CIP System and Its Operations

The operation of the CIP system requires the control of several conditions, i.e., the fluid flow rates and velocities, temperatures, cleaning times and the concentrations of the cleaning chemicals (detergents, caustic soda). Systems in the pharmaceutical and bio-pharmaceutical industries use higher velocities for process piping. In the case of tanks, the rates of flow of either water or cleaning solution are largely determined by the size of the tank, as well as the number and the properties of the spray devices.

These gadgets arrive in an assortment of plans. The customary spray ball is generally used and gives directional streams of water or cleaning arrangement from little, static spouts. Rotational gadgets give round shower designs and direct impingement spray devices present high-weight streams at low streams, turning through 360˚ The impingement spray gadgets speak to a contrasting option to the expulsion of soils or stores by falling water or cleaning arrangement that course dmown the sidewalls of the tanks or vessels. The temperature of the CIP procedure may fluctuate from 135 to 175˚F and control is normally critical. The essential heat transfer requests are met either by joining heat exchangers into the CIP framework, or by direct infusion of steam. Chemicals might be added using peristaltic, pneumatic stomach and additionally more exact metering pumps. Groupings of the cleaning solutions are observed and controlled by the estimation of the pH or electrical conductivity of the solution.

The CIP procedure includes an arrangement of cycles that incorporates an underlying and last deplete step, a pre-flush, wash and post-flush. The span of the flush and wash cycles fluctuate from 5 minutes to 60 minutes. In the pharmaceutical, bio-pharmaceutical, dairy and food industries, the CIP procedure may incorporate a purify cycle to lessen the levels of bacterial contamination. This cycle essentially utilizes watery arrangements of solid oxidants, for example, hydrogen peroxide, ozone, chlorine dioxide and other chlorine-containing compounds.

At the point when a sanitize cycle is incorporated, thorough last flush cycles are required to maintain a strategic distance from erosion of the stainless steel tanks, vessels and process funneling, because of the nearness of hints of the solid oxidant, especially the chlorine containing mixes or chloride ions.
To efficiently drain process equipment and process piping, the system design must allow the fluids to flow out. Avoid sections of the piping and equipment in which fluid flow is restricted. Split flow designs also adversely affect the flow of solution through a piping system. Any problem areas should be identified and the piping modified or an appropriate cleaning method developed. The pre-rinse uses recycled water to flush out loosely adhering particulates and soil. This water is often flows directly to the drains as it leaves the CIP system. Depending on the nature of fouling and deposits, the number of chemicals for the wash cycle is used. The post-rinse cycle provides the final flush for the system. The effluent from this cycle is then discharged to the drains and directed to a tank. The effluent may flow to the drain or recovery points under gravity, but some CIP systems include return pumps or eductor devices.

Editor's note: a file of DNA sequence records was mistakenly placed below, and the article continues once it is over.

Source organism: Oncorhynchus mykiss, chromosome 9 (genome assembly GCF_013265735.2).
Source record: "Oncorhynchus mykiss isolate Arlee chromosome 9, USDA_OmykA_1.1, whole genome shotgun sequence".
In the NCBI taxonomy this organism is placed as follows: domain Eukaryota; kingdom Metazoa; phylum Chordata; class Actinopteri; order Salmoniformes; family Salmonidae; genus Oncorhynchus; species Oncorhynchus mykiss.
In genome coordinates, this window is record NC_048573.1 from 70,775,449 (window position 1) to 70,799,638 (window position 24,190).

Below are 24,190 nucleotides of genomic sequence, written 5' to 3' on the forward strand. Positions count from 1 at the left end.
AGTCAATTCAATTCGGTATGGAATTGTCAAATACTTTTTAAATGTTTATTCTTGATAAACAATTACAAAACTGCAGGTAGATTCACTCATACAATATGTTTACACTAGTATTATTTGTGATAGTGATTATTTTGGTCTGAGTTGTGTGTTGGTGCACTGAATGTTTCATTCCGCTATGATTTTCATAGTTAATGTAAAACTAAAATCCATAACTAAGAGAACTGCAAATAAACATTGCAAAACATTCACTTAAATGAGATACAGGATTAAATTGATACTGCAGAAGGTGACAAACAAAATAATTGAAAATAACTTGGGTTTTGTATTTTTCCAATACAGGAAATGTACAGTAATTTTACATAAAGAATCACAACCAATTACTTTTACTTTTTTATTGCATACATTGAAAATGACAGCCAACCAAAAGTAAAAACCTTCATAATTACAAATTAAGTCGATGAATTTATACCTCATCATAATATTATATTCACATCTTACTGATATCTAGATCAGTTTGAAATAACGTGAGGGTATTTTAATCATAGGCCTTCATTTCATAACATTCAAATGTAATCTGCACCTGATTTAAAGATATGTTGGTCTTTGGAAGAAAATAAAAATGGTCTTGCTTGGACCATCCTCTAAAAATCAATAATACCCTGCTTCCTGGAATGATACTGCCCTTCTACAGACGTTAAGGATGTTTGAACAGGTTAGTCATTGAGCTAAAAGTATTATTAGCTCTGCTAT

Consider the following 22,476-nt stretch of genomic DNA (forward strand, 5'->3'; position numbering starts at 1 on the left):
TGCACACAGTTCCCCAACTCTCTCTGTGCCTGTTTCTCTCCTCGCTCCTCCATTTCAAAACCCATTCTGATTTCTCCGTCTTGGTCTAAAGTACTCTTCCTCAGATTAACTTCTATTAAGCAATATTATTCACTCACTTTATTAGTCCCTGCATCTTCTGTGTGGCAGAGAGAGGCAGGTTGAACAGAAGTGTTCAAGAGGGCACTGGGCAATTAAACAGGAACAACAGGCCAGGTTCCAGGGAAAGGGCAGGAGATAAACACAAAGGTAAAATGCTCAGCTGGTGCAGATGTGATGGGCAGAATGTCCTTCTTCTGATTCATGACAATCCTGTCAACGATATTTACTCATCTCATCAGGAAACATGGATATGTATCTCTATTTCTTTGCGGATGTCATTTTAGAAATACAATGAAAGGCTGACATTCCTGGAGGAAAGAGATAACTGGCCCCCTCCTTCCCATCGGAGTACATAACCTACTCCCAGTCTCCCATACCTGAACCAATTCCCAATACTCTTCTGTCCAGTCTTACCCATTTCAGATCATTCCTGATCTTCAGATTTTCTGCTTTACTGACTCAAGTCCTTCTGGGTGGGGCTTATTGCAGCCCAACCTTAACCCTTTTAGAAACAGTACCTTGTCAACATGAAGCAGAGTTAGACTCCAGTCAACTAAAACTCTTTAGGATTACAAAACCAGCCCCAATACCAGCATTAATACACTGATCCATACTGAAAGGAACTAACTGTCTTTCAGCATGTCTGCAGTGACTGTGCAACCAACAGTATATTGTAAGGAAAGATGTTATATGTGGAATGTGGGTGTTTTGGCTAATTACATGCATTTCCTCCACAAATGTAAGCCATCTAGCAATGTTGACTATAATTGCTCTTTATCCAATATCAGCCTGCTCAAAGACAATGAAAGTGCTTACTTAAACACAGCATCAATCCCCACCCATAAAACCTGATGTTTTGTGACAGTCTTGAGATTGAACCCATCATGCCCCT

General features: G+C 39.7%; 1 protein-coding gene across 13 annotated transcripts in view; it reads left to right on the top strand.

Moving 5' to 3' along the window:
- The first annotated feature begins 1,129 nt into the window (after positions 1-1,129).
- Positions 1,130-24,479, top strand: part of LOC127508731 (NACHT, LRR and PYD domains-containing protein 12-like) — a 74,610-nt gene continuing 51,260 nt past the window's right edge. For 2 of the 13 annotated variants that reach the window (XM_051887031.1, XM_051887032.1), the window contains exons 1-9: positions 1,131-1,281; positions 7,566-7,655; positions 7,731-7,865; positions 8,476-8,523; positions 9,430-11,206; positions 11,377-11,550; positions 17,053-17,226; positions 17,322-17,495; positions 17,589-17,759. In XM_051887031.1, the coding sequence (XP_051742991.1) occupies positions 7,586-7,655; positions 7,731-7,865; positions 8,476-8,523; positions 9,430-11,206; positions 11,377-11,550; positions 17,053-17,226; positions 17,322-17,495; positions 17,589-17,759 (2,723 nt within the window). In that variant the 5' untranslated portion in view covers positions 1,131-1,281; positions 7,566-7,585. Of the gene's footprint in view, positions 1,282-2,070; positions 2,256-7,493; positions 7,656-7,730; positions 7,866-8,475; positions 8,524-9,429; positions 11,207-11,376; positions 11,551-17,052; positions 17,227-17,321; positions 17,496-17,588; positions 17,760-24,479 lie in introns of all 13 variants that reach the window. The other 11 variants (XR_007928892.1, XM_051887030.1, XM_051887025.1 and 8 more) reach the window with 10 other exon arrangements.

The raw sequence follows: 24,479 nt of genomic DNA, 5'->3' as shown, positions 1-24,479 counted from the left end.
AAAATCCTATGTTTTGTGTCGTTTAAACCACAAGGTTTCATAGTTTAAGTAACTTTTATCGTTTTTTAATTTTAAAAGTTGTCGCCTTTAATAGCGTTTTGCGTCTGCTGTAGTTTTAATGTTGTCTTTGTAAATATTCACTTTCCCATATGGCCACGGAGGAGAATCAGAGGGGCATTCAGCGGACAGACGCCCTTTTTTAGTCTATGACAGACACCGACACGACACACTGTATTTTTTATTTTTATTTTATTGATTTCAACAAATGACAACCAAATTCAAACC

Clean in Place Systems

To improve product quality in manufacturing systems, Clean-in-place (CIP) technology offers significant advantages. Right from efficient and reliable cleaning of process equipment and piping to lower costs, they have much to offer. The controls provide variety of cycle times, temperatures, composition and concentration of cleaning solutions.  In order to reduce costs and control waste disposal these systems include current recycling and regeneration technologies.

The automatic, reproducible and reliable delivery of cleaning solutions improves both product quality and plant hygiene. The ability to clean a processing system, incorporating tanks, pumps, valves, filters, heat exchange units and process piping, significantly reduces cleaning costs. It also helps minimize the handling of chemicals to provide a safer environment for plant personnel. CIP systems must be included in the design of any new process system.

CIP systems have several designs. The “single-pass” and the “recirculating” configurations are often utilized in the processing industries, since both require minimal capital investment. They usually have a small footprint and are flexible, in that the unit can readily adjust to a range of cleaning protocols. However, the cost for the chemicals, water and steam and for disposal of the wastewater are higher than for other designs.

The food industry usually favors a ‘re-use design’ that provides recycling of the water and regeneration of the cleaning chemicals. These systems have a larger footprint and are at greater risk of cross-contamination.  It also lacks flexibility i.e. a single temperature and single concentration of cleaning solution is used for the whole process system.